“During these executions I observed still something else which I will never forget. Even before the executions began. Lieutenant Gnade himself had selected about twenty to twenty-five elderly Jews. They were exclusively men with full beards. Gnade made these old men crawl on the ground before the grave. Before he gave them the command to crawl, they had to undress. While the now completely naked Jews were crawling, lieutenant Gnade screamed to those around, ‘Where are my NCOs, don’t you yet have any clubs?’ Thereupon the NCOs went to the edge of the forest, got themselves clubs, and then with these clubs rained mighty blows on the Jews…it is my opinion that all of the NCOs of our company complied with the Lieutenant Gnade’s order and rained blows on the Jews…”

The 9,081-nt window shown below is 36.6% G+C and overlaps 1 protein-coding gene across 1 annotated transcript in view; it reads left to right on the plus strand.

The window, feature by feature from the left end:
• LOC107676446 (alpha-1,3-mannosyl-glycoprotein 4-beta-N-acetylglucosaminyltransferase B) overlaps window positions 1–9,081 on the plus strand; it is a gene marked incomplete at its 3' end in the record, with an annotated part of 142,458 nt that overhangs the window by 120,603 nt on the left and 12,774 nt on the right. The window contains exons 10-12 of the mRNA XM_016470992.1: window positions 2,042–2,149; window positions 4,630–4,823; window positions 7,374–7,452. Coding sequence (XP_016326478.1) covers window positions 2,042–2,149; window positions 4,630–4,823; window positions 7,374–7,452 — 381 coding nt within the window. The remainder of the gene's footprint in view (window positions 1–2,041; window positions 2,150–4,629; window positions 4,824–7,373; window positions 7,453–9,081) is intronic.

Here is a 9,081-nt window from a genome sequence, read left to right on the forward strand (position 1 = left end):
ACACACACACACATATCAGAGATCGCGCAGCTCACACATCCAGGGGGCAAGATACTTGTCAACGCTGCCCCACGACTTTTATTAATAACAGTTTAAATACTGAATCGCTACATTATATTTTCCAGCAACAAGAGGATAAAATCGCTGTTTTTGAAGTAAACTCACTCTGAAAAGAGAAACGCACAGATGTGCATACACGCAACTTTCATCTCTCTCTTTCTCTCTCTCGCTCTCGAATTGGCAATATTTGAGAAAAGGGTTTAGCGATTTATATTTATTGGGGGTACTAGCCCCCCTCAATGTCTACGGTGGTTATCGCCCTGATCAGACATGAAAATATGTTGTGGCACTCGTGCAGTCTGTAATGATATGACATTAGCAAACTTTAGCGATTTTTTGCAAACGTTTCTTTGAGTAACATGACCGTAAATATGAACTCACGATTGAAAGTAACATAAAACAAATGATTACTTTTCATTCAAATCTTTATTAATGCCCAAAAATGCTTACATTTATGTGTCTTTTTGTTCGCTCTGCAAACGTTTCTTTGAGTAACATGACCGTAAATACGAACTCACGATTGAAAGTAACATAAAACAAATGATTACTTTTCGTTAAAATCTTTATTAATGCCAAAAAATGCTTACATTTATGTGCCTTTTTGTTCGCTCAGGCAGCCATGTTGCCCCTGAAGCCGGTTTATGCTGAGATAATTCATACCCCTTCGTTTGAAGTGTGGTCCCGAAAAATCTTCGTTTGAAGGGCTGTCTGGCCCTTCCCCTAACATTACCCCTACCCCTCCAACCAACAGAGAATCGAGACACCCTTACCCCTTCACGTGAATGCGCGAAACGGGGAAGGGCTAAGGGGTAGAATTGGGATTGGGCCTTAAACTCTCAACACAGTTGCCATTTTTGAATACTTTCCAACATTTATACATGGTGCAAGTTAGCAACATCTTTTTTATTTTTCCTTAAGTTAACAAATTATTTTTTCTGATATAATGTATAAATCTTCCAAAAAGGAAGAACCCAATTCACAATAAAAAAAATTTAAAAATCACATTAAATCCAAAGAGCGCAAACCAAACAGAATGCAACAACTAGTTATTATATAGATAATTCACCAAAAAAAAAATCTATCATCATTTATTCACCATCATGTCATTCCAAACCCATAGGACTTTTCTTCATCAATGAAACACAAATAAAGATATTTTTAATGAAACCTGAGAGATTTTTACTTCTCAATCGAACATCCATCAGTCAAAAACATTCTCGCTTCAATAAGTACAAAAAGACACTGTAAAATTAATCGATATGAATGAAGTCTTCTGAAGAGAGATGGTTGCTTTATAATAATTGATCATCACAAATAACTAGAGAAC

By Daniel Jonah Goldhagen


Hungarian Jews lining up for the selection at Auschwitz. Most would be dead within hours.